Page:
In the early hours of yesterday morning I heard the very sad news that my dear friend and fellow Every Nation Europe church planter Ray Shiels had passed away after a long-standing bout of cancer. While our grief is deep, even deeper are our feelings for Rays incredible wife Claudine, and his two awesome teenage sons Jack and Sam. And off course Rays father and family. We give them our sincerest condolences, and pledge our whole-hearted support to to help them and the Dublin church with whatever they need now and in the future.
It was about 7 years ago that Ray & Claudine sat with Ali & I in our lounge in London and shared with us their dream to plant an Every Nation church in Dublin, where Ray had grown up. It has been an incredible privilege to send them out and cover and support them from our church in London, and to see Jesus build His church in Dublin over these years.
After preaching my Sunday morning message for the London service to a video camera at 3am (!), I was on a 7am flight to Dublin to be with our church there to share the sad news and support them at their Sunday morning service. This is a very special group of God’s people – and Jesus’ promise to build His church not matter what still stands: Watch this space for the incredible church rising here in future…
On the flight to Dublin yesterday I penned these words in an attempt to express my memories of this great husband, father, preacher, pastor, architect, and very good friend:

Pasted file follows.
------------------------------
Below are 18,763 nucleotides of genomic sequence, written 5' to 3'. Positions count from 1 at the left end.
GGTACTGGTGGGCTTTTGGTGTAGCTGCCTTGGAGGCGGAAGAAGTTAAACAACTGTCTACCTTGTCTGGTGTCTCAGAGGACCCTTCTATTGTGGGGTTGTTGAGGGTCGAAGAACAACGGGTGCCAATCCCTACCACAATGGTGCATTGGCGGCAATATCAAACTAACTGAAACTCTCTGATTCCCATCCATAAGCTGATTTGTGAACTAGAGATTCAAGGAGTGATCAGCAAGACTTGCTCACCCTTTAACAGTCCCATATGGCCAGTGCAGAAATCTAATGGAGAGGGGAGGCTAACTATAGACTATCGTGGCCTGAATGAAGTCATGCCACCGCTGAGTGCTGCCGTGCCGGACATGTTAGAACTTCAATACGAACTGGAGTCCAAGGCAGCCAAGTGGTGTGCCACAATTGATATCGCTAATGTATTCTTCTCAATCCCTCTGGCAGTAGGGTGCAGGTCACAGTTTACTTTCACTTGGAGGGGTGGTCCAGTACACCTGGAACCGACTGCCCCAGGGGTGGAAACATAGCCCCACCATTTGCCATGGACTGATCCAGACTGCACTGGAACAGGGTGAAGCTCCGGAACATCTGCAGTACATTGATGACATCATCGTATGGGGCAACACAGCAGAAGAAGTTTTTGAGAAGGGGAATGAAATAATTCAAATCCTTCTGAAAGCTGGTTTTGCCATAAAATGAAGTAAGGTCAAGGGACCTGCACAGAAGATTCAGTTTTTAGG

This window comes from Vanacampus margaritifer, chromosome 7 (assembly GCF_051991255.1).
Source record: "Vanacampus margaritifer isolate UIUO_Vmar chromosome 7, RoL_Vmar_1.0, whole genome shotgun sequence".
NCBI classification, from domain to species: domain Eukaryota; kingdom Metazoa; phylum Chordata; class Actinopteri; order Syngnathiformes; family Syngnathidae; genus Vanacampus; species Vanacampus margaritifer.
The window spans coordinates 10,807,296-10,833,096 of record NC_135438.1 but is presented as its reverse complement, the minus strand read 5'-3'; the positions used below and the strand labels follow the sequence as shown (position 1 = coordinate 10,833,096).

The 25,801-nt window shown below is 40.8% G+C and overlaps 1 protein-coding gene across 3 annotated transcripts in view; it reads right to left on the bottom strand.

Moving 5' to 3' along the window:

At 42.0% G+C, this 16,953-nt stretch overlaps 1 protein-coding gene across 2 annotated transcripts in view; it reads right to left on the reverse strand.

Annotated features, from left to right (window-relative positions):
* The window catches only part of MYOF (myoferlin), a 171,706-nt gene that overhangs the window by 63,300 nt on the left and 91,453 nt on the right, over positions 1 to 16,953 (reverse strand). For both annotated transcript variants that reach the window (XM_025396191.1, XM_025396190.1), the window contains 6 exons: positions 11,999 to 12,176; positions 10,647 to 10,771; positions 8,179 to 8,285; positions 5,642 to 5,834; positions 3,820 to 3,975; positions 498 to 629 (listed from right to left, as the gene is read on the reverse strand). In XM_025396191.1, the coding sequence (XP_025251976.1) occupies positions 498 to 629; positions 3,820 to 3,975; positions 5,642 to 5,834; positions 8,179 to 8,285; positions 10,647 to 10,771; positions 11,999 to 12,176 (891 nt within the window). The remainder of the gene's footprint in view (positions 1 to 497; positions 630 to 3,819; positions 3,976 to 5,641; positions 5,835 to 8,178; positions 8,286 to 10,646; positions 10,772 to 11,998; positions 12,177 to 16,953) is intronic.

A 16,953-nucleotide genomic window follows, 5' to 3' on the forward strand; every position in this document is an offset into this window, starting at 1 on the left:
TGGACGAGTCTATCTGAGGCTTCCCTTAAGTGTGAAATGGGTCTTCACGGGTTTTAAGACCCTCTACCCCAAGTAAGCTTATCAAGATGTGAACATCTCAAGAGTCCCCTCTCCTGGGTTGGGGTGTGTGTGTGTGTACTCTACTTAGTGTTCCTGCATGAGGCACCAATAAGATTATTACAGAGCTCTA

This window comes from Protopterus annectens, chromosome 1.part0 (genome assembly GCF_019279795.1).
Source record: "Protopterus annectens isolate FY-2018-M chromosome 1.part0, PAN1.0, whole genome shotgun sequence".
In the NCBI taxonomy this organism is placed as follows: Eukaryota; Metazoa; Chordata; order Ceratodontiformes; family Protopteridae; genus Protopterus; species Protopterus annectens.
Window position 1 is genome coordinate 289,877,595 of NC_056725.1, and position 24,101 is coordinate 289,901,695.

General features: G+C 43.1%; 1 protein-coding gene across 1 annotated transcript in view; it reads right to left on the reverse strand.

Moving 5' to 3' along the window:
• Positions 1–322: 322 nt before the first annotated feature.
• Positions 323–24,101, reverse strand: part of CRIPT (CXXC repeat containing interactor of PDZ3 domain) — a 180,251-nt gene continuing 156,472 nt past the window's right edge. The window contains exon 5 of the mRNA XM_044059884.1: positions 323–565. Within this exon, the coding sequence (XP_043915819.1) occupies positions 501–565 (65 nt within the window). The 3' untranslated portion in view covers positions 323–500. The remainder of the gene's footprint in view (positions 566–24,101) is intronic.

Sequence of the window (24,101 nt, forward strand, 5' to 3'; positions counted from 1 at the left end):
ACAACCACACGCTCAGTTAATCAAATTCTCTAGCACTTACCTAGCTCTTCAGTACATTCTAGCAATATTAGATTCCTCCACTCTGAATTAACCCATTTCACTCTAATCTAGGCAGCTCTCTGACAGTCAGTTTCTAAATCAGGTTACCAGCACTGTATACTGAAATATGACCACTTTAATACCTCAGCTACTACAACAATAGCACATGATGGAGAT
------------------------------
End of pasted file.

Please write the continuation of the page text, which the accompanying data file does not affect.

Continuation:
“Ray was my friend and my Irish Kingdom co-labourer. A man with an infectious convincing passion for life, and for His Lord Jesus Christ. He walked worthy of His calling, not settling for the rewards and honour of this world. He dreamt big. As a high-flying architect he had been a part of planning and architecting many magnificent structures around the world, but his greater dream was for the church which Jesus Christ is building. He stayed true to what he believed. He always hoped. He fought bravely. He lived by conviction, definitely not for convenience and comfort. He died to self, long before he died yesterday.
Ray was a man in love with his wife Claudine. He was so proud of his two sons Jack and Sam who are fast becoming men, and who will now be forced to grow even faster. He knew and lived out his priorities of family first.
I had the privilege of laughing with Ray, of dreaming with Ray, of praying with Ray, of crying with Ray, of planning and planting churches with Ray, of standing on the upper slopes of great Alpine mountains and skiing down with Ray, and eating Goulash and drinking Glu-wien at the bottom…